Wednesday, 27 August 2008
"Mistaken reasoning" of those who say Catholic church should drop its opposition to contraception: Bishop O'Donoghue
Bishop Patrick O’Donoghue’s “Fit For Mission? Church, Being Catholic Today” provides a major commentary on the Catholic church in England and Wales, including in relation to pro-life issues.
It represents a significant response to the call made by Pope John Paul II: “With great openness and courage, we need to question how widespread is the culture of life today among individual Christians, families, groups and communities in our Dioceses” (Evangelium Vitae, 95)
“Fit For Mission? Church” follows in the style of Bishop O’Donoghue’s “Fit for Mission? Schools” in which he calls on parents, schools and colleges to reject anti-life sex education.
I began reading “Fit For Mission? Church” because I knew it would contain a robust challenge to the culture of death – and I was not disappointed.
On pro-life issues, I would single out the importance of Bishop O’Donoghue’s understanding of the prophetic significance and authority of Humanae Vitae. Indeed, I think it’s important for all believers in God to hear the first thing that Bishop O’Donoghue says about the authority of that document:
“I have heard it expressed many times that the obvious rejection of the Church’s teaching on contraception by many Catholic couples is an apparent expression of the sensus fidelium [what the Catholic faithful sense to be the Catholic faith] and, consequently the Church should drop its opposition to it and adopt a more permissive attitude. This mistaken reasoning forgets three elements essential to the authentic sensus fidelium: Firstly, the sense of the faith must be founded on the Word of God and not secular opinion. Scripture is clear that there is an inseparable bond between sexual love, procreation and God’s creative power and lordship over life…”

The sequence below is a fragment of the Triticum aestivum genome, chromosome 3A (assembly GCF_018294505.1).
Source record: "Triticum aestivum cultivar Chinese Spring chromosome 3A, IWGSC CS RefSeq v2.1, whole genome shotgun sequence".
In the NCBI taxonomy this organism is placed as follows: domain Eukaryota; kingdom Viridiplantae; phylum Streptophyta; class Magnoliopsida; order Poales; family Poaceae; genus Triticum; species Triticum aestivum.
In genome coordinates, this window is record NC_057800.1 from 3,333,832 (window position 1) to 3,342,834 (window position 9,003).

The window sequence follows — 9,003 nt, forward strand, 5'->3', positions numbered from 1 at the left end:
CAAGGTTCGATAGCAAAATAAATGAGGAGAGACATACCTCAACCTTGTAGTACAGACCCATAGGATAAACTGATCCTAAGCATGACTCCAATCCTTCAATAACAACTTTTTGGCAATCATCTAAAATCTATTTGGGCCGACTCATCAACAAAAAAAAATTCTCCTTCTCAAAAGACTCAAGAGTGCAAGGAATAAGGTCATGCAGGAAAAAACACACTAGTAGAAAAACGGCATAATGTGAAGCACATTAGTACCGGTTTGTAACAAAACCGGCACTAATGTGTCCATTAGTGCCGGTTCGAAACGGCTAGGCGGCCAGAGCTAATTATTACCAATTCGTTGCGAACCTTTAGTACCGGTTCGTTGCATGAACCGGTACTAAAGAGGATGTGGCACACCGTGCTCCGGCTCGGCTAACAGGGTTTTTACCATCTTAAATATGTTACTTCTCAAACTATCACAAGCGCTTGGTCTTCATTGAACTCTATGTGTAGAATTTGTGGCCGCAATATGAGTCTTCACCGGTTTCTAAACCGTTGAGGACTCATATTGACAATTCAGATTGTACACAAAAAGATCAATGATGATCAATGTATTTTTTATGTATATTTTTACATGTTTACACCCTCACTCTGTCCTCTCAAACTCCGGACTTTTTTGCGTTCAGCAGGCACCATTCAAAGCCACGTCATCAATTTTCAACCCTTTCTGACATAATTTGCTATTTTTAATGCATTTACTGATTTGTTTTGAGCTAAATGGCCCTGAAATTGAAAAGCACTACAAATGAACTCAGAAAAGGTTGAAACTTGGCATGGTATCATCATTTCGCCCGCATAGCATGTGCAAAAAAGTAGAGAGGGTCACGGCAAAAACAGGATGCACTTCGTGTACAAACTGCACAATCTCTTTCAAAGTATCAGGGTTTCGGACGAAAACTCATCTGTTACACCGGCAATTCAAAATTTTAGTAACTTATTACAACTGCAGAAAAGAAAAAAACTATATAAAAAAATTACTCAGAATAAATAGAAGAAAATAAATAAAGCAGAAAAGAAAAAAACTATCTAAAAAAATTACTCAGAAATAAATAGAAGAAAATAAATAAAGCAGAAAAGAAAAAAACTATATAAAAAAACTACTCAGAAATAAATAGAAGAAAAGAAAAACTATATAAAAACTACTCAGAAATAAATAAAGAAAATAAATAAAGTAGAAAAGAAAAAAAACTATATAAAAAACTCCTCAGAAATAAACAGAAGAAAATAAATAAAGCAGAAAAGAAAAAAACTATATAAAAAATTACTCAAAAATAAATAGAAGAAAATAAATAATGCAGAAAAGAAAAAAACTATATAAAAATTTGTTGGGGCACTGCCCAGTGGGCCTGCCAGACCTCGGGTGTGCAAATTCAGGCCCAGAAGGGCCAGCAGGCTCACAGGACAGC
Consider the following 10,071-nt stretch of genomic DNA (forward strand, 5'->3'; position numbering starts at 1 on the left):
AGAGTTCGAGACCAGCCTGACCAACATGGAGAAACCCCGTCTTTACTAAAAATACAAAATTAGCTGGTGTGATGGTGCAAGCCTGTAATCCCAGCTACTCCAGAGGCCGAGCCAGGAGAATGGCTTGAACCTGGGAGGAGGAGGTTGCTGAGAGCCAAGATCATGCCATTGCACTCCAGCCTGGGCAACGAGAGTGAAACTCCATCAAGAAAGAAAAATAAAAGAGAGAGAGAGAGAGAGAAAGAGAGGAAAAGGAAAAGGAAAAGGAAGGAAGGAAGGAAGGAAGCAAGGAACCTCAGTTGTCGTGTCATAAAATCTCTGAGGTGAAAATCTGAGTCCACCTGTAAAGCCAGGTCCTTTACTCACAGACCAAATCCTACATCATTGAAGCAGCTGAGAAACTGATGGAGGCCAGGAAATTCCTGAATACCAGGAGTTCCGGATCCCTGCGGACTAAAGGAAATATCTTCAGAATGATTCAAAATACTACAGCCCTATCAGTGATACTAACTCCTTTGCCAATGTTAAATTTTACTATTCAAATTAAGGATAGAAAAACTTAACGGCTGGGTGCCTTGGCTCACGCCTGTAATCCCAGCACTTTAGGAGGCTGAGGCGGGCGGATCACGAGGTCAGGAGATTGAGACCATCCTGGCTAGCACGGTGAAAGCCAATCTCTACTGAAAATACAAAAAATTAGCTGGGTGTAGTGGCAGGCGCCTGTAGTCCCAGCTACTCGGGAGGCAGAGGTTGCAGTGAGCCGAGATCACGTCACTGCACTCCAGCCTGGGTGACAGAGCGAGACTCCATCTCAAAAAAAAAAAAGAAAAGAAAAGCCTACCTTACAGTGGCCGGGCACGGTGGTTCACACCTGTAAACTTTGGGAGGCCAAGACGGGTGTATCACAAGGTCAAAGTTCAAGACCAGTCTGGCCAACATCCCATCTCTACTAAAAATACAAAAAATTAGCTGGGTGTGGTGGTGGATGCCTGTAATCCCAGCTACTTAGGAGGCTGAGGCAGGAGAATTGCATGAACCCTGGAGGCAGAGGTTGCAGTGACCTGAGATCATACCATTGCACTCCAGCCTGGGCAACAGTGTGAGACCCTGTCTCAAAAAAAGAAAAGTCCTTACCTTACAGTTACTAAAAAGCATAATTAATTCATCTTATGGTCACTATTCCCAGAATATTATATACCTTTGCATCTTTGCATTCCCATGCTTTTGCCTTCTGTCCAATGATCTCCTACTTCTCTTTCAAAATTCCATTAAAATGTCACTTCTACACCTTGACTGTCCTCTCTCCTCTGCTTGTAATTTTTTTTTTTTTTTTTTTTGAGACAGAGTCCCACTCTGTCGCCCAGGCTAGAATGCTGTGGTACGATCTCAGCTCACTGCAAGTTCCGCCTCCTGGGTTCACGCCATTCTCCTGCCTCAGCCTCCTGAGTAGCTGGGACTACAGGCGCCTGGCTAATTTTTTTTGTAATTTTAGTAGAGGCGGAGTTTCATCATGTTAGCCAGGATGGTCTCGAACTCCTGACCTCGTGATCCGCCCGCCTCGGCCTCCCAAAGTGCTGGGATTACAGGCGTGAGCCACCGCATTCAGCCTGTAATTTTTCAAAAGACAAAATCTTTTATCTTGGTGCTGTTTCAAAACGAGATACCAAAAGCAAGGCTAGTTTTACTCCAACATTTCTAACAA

Bishop O’Donoghue’s highlights the key point: God’s creative power and lordship over life. And, when this teaching is rejected, mankind and its governments assume arbitrary power over life and death. Whatever a person’s position on Bishop O’Donoghue’s theological perspective (and SPUC includes people of all faiths and none) even those who don’t believe in God can observe the consequences.
Humanae Vitae, Pope Paul VI’s encyclical, so derided by the liberal “intelligentsia”, accurately forecast that once contraception became “regarded as lawful by married people in the solution of a particular family difficulty” (HV, 17), brute power which would be used by governments to impose birth control policies on their populations. We now have coercive abortion in China and secret abortions for schoolchildren in the UK – and we have legislative proposals, which include coercive and totalitarian elements, in Kenya and in the Philippines.
Moreover, to my own mind it’s quite clear* that countless human lives have been destroyed as a result of the rejection of Humanae Vitae and its teaching on the wrongfulness of the separation of the unitive significance and procreative significance of the conjugal act, not least through birth control and IVF practices, including amongst Catholics (*albeit on the question of the separation of the unitive significance and the procreative significance of the marital act SPUC itself has no policy. The Society is made up of people of all faiths and none and SPUC’s remit is solely concerned with defending the right to life from conception till natural death.)
As Southern Cross Bioethics Institute put it in their commentary on the Philippines Reproductive Health Bill: “A ‘contraceptive’ is abortifacient (literally ‘causing abortion’) when one of its modes of action is to precipitate the destruction of the developing embryo. For example, intrauterine devices prevent the implantation of the embryo in the uterine lining and hence cause its destruction”. This is something which should concern everyone.